The Tribunal accepted the evidence that the friend had given under oath as to her communications with the assistant property manager.

There was evidence from the agent regarding communications in which the landlord would not consent to early termination without the tenants being liable to pay rent to the end of the fixed term.

The Tribunal held that the statements made to the friend by the assistant property manager had amounted to a consent to early termination by the landlord.

The Tribunal noted that the tenants had vacated the property on the basis of that consent and had taken steps to rent another property in reliance on that consent.

The Tribunal pointed out that consent given by the landlord cannot be subsequently withdrawn, and referred to section 81(4)(e) of the Residential Tenancies Act 2010.

Therefore, the Tribunal ordered that the money retained out of the bond by the landlord on account of rent after the date of termination, including any dishonour fees, had to be refunded to the tenants.

Carter v Haslingden Carr Properties Pty Ltd [2011] NSWCTTT 464



Where no record of lodgement with Rental Bond Board 

The tenant applied to the Tribunal for the return of the bond.

The parties agreed that the tenant was entitled to the bond. However, the Rental Bond Services has no record or had no record of the bond ever having been paid.

The residential tenancy agreement, which commenced in 2001, showed that the tenant had paid a bond of $1,400.00 to the landlord at that time, and included a registration barcode number and a bond lodgement number. The bond had been paid to the agent and the agent had been responsible for lodging it with Rental Bond Services. The ownership of the property, and the managing agents for the property, had both changed several times since the rental tenancy agreement had commenced.

The Tribunal noted that the bond always remains the tenant’s money. However this money is provided as security for any claims that might be made by the landlord. The Tribunal further noted that the tenant is entitled to have the bond returned, provided that there are no claims by the landlord proved against the tenant.

The Tribunal noted that, when a property is sold by a landlord, and the new landlord buys the property subject to the tenancy, the buyer obtains an attornment of the rent, and the buyer should ensure that he or she obtains all the original residential tenancy documents, including the bond lodgment documents.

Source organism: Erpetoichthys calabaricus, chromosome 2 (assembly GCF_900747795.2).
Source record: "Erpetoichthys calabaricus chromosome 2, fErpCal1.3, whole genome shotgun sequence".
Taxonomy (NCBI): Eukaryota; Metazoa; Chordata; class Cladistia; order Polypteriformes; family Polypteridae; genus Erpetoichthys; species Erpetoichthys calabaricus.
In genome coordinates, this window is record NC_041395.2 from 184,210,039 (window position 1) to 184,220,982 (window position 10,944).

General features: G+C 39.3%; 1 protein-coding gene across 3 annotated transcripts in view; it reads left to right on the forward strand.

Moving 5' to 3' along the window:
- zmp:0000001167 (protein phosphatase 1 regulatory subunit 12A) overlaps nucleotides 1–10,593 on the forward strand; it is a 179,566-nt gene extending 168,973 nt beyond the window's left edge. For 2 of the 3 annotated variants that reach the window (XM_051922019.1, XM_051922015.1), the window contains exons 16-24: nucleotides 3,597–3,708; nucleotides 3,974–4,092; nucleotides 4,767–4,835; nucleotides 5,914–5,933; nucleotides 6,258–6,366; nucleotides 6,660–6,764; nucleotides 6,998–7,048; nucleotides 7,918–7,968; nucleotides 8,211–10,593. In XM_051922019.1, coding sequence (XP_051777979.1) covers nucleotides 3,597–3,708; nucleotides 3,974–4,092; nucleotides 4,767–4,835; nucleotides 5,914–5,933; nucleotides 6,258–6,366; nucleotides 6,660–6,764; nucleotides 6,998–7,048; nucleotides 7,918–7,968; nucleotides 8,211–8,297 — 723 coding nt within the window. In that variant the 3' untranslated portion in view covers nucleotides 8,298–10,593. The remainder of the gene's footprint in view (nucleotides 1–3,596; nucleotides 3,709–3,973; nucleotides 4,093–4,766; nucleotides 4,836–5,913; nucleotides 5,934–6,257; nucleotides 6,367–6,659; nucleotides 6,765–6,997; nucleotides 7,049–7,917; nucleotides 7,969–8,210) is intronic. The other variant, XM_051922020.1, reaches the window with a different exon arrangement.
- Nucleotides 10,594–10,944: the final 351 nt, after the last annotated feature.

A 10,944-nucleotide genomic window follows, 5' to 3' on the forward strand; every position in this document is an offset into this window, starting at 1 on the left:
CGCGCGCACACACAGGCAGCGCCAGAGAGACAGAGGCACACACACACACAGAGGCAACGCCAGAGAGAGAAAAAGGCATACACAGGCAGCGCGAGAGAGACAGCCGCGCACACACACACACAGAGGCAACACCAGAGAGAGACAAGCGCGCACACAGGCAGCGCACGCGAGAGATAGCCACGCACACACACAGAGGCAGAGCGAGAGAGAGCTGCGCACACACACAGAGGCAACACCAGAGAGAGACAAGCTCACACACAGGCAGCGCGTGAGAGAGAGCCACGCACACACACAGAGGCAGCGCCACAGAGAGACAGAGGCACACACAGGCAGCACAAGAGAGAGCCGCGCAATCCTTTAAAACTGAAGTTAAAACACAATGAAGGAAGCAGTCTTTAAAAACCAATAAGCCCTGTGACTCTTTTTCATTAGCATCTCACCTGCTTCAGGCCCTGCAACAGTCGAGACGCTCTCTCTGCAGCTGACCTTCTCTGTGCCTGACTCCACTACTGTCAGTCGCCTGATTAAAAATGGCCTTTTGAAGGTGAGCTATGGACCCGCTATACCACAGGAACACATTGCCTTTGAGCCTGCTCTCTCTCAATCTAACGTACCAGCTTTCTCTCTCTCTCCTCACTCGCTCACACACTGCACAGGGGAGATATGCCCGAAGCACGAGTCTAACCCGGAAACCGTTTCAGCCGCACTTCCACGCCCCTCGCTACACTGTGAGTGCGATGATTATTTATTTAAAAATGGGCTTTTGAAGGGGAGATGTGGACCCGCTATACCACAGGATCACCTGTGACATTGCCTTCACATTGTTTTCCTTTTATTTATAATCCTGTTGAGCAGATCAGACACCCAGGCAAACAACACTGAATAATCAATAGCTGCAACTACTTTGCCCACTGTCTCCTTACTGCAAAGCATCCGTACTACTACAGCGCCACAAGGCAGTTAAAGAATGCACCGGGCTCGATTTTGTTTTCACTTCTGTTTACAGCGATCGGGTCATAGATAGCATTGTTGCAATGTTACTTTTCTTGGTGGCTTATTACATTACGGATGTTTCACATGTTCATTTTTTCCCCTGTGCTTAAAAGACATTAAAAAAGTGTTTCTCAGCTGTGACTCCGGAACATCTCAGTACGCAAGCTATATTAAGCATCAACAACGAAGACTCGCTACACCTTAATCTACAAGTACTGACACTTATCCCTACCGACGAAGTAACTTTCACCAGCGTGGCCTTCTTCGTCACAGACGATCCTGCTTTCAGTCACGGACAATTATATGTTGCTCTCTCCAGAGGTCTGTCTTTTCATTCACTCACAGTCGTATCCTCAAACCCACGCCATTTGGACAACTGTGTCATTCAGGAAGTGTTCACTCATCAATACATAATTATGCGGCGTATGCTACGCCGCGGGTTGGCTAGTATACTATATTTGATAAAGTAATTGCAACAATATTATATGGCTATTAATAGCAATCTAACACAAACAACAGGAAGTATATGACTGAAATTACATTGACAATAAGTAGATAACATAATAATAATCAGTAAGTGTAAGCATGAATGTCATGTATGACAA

The Tribunal noted that the management and safe keeping of original tenancy records is the responsibility of the landlord and his or her managing agents. The Tribunal stated that if such documents are lost, it is the landlord’s responsibility, not the tenant’s responsibility.

The Tribunal therefore ordered that the tenant was entitled to a refund of the bond from the current landlord and that the current landlord can then attempt to seek compensation from the previous landlord, who can in turn seek compensation from the landlord previous to him or her, and so on down the line.

The Tribunal ordered the landlord to pay the tenant the sum of $1,400.00 immediately.

Al Adwan v He and Cai [2011] NSWCTTT 155



Where no residential tenancy agreement in existence 

The applicant sought a refund of his rental bond.

The arrangement had been in the nature of a share house, in which the applicant, as well as another person, had lived in premises leased in the name of the respondent.

There had been no standard form Residential Tenancy Agreement. However, the applicant did give evidence of some relatively informal terms under which he had been permitted to live in the premises.

The applicant said that he lived with the respondent in 2007. He said he had moved out and then moved back in in 2009.

The applicant asserted he paid a bond of $760.00, being four weeks rent.

The critical point was whether there had been a “Residential Tenancy Agreement” between the Applicant and the Respondent, within the meaning of the Residential Tenancies Act 1987 (which had been the applicable legislation at the time). The existence of such an agreement was necessary for the Tribunal to have jurisdiction.

The Tribunal noted that the applicant bears the burden of proving his claim, including proving the existence of the Residential Tenancy Agreement.

The Tribunal noted that the terms under which the applicant occupied the premises were at variance to the standard terms of a Residential Tenancy Agreement. Further, the Tribunal held that the parties could just as easily have intended to create some other form of licence to occupy the premises, such as a lodger arrangement, which did not come within the Residential Tenancies Act.

The Tribunal, after considering all the evidence, was not satisfied that there had been a Residential Tenancy Agreement. Therefore, the Tribunal held that it did not have jurisdiction, and the applicant’s claim failed.

Ng v Wee [2011] NSWCTTT 396